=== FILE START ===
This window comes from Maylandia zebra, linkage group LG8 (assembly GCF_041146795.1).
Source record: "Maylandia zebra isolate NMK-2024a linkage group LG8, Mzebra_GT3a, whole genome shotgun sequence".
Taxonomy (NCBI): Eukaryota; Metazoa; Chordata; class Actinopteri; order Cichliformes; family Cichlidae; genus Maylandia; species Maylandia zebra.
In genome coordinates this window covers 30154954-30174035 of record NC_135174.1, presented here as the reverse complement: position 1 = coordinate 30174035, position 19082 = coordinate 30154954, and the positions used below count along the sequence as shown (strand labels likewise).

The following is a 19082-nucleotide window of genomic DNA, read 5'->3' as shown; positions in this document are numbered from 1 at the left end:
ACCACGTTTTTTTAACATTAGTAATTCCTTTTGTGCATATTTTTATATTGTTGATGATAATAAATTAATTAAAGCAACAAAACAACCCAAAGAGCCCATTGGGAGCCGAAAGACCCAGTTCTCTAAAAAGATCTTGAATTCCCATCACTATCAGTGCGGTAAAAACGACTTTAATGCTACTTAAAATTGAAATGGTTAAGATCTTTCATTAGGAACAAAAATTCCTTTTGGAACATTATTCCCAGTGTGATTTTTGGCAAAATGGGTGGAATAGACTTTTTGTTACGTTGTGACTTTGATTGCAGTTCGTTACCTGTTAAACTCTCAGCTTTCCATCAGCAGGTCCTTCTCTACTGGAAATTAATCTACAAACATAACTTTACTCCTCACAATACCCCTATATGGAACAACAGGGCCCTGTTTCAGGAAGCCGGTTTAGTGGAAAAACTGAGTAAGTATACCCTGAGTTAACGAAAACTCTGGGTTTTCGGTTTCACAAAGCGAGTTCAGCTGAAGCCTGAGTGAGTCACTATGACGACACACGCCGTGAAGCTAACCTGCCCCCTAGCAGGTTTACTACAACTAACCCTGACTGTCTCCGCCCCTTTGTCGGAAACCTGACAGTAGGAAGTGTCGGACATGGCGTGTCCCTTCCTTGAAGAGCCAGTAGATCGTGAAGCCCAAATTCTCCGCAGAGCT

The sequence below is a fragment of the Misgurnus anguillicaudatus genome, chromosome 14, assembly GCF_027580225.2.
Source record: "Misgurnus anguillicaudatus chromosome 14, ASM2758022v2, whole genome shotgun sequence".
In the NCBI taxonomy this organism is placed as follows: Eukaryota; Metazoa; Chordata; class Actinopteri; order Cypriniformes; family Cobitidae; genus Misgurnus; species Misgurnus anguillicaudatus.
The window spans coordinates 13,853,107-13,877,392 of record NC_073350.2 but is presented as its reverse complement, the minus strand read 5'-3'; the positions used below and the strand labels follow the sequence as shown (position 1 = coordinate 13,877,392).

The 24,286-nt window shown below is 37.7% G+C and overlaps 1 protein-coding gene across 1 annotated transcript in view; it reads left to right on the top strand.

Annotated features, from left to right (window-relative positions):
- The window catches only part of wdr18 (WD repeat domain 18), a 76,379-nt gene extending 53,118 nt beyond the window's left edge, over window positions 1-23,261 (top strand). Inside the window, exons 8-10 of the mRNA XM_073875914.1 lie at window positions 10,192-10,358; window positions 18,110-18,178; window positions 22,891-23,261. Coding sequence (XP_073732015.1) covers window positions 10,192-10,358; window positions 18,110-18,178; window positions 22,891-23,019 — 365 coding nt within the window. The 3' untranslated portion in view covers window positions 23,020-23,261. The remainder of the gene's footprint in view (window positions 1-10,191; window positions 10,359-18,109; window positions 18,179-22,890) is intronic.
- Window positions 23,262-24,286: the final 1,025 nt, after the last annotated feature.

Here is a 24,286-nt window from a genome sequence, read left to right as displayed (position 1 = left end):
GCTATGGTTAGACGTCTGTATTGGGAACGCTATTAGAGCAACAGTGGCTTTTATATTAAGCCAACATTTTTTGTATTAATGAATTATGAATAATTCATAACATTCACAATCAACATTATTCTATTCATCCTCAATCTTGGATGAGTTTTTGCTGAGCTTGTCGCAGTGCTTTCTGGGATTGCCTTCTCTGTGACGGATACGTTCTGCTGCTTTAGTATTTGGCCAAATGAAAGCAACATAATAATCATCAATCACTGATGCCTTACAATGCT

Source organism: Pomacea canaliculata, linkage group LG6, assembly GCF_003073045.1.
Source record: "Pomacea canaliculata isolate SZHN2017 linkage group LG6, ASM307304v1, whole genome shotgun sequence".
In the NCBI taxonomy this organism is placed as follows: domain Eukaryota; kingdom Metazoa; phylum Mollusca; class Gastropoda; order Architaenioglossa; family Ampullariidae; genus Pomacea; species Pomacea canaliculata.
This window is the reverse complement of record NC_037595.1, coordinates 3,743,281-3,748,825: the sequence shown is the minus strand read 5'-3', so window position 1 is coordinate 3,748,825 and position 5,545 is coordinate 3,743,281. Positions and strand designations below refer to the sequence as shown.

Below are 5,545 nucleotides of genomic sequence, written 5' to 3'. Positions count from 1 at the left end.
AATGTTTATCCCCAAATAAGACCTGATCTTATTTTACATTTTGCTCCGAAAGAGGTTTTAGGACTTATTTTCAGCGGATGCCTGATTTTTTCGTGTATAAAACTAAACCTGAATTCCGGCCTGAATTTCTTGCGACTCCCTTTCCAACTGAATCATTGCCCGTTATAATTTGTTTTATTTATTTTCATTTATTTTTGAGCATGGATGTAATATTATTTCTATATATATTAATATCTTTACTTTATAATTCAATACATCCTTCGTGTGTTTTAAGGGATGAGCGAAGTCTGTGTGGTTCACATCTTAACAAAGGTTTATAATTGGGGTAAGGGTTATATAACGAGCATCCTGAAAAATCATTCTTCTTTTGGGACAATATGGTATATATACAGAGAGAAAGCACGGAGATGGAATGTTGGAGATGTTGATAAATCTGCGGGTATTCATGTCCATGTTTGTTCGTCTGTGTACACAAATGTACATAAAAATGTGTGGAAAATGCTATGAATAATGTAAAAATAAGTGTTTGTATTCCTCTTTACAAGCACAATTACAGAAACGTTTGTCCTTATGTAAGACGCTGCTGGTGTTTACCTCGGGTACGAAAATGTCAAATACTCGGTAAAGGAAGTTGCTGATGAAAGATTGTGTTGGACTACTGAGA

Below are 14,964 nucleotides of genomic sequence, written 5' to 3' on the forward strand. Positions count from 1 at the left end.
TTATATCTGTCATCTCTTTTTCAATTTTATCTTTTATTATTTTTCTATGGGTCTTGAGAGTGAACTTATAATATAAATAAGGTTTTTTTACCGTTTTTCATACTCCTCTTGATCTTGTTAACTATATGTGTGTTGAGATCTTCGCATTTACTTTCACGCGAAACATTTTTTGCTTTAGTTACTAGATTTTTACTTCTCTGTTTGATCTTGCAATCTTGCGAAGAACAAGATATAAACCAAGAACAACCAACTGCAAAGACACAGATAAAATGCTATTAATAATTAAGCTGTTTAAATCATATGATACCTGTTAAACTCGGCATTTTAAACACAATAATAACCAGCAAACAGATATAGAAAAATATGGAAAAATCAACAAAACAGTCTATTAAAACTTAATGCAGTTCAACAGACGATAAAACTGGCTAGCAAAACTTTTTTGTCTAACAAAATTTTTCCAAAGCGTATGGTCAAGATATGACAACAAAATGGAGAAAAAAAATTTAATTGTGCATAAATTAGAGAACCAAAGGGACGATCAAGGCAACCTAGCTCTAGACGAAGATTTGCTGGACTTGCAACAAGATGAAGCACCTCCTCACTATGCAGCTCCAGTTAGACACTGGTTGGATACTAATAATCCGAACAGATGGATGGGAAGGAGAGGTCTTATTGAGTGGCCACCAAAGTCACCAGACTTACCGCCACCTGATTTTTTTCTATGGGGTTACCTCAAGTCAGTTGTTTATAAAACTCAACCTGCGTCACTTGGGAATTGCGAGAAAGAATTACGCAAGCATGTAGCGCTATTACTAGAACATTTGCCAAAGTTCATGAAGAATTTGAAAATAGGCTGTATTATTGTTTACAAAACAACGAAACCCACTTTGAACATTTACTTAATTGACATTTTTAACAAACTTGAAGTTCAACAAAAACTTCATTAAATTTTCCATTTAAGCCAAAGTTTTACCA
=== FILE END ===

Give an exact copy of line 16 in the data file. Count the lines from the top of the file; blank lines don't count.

GCTATGGTTAGACGTCTGTATTGGGAACGCTATTAGAGCAACAGTGGCTTTTATATTAAGCCAACATTTTTTGTATTAATGAATTATGAATAATTCATAACATTCACAATCAACATTATTCTATTCATCCTCAATCTTGGATGAGTTTTTGCTGAGCTTGTCGCAGTGCTTTCTGGGATTGCCTTCTCTGTGACGGATACGTTCTGCTGCTTTAGTATTTGGCCAAATGAAAGCAACATAATAATCATCAATCACTGATGCCTTACAATGCT